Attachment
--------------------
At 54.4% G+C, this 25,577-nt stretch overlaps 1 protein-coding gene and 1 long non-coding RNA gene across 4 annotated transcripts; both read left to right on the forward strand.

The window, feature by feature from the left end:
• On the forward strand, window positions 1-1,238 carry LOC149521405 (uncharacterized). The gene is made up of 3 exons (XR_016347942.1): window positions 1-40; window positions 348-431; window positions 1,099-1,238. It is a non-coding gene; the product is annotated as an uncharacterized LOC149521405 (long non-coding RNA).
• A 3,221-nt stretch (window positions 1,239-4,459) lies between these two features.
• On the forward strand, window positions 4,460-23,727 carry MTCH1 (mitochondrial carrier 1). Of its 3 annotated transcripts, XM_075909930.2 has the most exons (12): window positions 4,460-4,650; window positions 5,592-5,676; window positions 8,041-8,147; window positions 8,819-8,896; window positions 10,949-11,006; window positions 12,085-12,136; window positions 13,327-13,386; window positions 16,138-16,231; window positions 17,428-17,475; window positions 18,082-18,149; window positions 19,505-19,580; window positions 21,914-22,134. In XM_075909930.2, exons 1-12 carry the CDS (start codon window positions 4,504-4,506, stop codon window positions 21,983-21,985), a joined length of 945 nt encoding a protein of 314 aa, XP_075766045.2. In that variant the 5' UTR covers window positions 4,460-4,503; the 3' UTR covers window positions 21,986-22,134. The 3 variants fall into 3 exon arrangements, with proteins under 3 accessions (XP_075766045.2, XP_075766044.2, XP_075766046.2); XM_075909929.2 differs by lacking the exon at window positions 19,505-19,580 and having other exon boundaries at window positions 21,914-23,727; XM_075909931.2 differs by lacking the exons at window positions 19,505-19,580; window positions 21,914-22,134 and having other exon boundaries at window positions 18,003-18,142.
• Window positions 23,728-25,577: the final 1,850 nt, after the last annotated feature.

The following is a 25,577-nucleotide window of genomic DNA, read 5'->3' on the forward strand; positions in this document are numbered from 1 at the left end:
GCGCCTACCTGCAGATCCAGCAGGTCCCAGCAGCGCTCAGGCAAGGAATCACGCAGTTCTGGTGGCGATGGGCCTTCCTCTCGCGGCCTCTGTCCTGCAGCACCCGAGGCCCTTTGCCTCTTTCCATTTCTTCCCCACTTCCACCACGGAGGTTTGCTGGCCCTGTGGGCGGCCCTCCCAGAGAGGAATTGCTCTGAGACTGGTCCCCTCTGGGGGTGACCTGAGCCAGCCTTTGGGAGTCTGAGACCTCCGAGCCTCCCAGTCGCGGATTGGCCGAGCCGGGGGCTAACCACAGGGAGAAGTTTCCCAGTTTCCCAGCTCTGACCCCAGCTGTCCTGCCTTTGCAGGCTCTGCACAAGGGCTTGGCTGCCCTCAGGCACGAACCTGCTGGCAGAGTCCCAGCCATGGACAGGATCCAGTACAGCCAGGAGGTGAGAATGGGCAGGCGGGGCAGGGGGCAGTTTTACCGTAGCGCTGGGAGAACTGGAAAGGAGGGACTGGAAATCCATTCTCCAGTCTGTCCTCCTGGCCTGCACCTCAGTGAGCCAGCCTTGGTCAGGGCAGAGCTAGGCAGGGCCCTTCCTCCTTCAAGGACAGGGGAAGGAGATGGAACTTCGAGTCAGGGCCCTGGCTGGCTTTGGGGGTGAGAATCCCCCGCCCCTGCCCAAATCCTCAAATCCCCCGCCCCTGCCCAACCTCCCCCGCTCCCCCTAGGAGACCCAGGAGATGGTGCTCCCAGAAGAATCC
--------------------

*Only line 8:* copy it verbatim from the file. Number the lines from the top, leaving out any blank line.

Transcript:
GCGCCTACCTGCAGATCCAGCAGGTCCCAGCAGCGCTCAGGCAAGGAATCACGCAGTTCTGGTGGCGATGGGCCTTCCTCTCGCGGCCTCTGTCCTGCAGCACCCGAGGCCCTTTGCCTCTTTCCATTTCTTCCCCACTTCCACCACGGAGGTTTGCTGGCCCTGTGGGCGGCCCTCCCAGAGAGGAATTGCTCTGAGACTGGTCCCCTCTGGGGGTGACCTGAGCCAGCCTTTGGGAGTCTGAGACCTCCGAGCCTCCCAGTCGCGGATTGGCCGAGCCGGGGGCTAACCACAGGGAGAAGTTTCCCAGTTTCCCAGCTCTGACCCCAGCTGTCCTGCCTTTGCAGGCTCTGCACAAGGGCTTGGCTGCCCTCAGGCACGAACCTGCTGGCAGAGTCCCAGCCATGGACAGGATCCAGTACAGCCAGGAGGTGAGAATGGGCAGGCGGGGCAGGGGGCAGTTTTACCGTAGCGCTGGGAGAACTGGAAAGGAGGGACTGGAAATCCATTCTCCAGTCTGTCCTCCTGGCCTGCACCTCAGTGAGCCAGCCTTGGTCAGGGCAGAGCTAGGCAGGGCCCTTCCTCCTTCAAGGACAGGGGAAGGAGATGGAACTTCGAGTCAGGGCCCTGGCTGGCTTTGGGGGTGAGAATCCCCCGCCCCTGCCCAAATCCTCAAATCCCCCGCCCCTGCCCAACCTCCCCCGCTCCCCCTAGGAGACCCAGGAGATGGTGCTCCCAGAAGAATCC